Anonymous social messaging app Whisper has responded again to defend its practices after the Guardian published a damning report of the app’s privacy policies last week. The direct response to 10 questions directly posed by the Guardian went live on Friday night (a notoriously good time to quietly post bad news) as a PDF document rather than an official update on the company’s blog. Whisper’s editorial side previously published point-by-point responses to the Guardian’s allegations in a statement last week.
The statement, titled “Setting The Record Straight,” comes from Whisper cofounder and CEO Michael Heyward, who appears to have no intention of backing down in defense of his popular anonymous platform. Heyward asserts that the Guardian‘s controversial reporting, sourced from meetings about a potential editorial partnership between Whisper and the British newspaper, remains “highly misleading or just plain wrong,” a result of “technology-related inferences based on discussions with non-technical people.” He also mentioned that none of the Whisper staff knew they were on record.
In the statement, Heyward condemns the very public reaction of his team’s editorial lead, former Gawker staffer Neetzan Zimmerman. “Neetzan’s reaction to the Guardian’s allegations has taken away from the substance of the issue, which is that much of the Guardian’s reporting on this issue has been highly misleading or just plain wrong,” Heyward writes. Zimmerman published a flurry of rapid-fire tweets aggressively denying the allegations after the Guardian‘s first story.
First response: The Guardian’s piece is lousy with falsehoods, and we will be debunking them all. Much more to come.
— Neetzan Zimmerman (@neetzan) October 16, 2014
Heyward goes on to dismiss ongoing claims that Whisper meaningfully tracks the location of users who actively opt out of sharing their location data to the app. He confirms that Whisper does collect IP addresses, useful for inferring a user’s location, regardless of whether a Whisper user opts in or out of location sharing. Heyward notes that IP collection is a common practice and that Whisper’s safety team uses this data in certain cases (though, notably, he confirmed that the editorial team is privy to the same IP data):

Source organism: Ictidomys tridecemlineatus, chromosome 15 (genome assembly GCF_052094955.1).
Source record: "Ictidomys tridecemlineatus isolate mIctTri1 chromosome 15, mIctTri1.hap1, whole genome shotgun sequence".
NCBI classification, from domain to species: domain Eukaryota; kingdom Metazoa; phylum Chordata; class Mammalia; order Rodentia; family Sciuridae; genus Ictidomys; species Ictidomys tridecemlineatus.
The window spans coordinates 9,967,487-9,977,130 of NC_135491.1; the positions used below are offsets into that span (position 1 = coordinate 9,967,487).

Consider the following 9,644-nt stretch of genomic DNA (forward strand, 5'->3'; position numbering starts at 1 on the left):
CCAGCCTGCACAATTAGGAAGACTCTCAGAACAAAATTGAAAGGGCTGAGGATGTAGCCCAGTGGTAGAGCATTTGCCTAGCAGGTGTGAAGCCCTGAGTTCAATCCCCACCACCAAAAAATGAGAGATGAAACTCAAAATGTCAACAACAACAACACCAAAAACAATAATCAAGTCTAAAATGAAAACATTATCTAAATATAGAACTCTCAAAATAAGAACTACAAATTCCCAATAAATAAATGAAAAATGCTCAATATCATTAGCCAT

“This is confusing the practices of the safety team with the editorial team. If we receive a valid legal request, or we learn through a Whisper post of an imminent and serious threat to people’s safety, the safety team will forward the IP address (if we have it) to the appropriate legal authority. For example, if a user is soliciting minors, we will share the limited information we have with the National Center for Missing and Exploited Children.”
Whisper’s editorial team uses keywords to infer location from users who have opted out of sharing their exact geodata in addition to historical geodata “fuzzed” to 500 meters to vet Whisper accounts that do choose to share their location.
Heyward did not debunk the Guardian‘s quote from a Whisper executive that one user, a “sex-obsessed” lobbyist in D.C., was “a guy that we’ll track for the rest of his life and he’ll have no idea we’ll be watching him,” instead stating that he is “deeply troubled” by the alleged quote, “which does not reflect [Whisper’s] values.” Heyward notes that members who were present during the meetings between the newspaper and the company are now on leave as the company investigates the Guardian‘s claims.
The Guardian isn’t the only one with questions. On Oct. 22, Senate Commerce Committee Chairman Jay Rockefeller wrote a letter to Heyward asking him to clarify the ongoing murky language around the app’s privacy practices. Whether the most recent answer will suffice remains to be seen.
Illustration by Jason Reed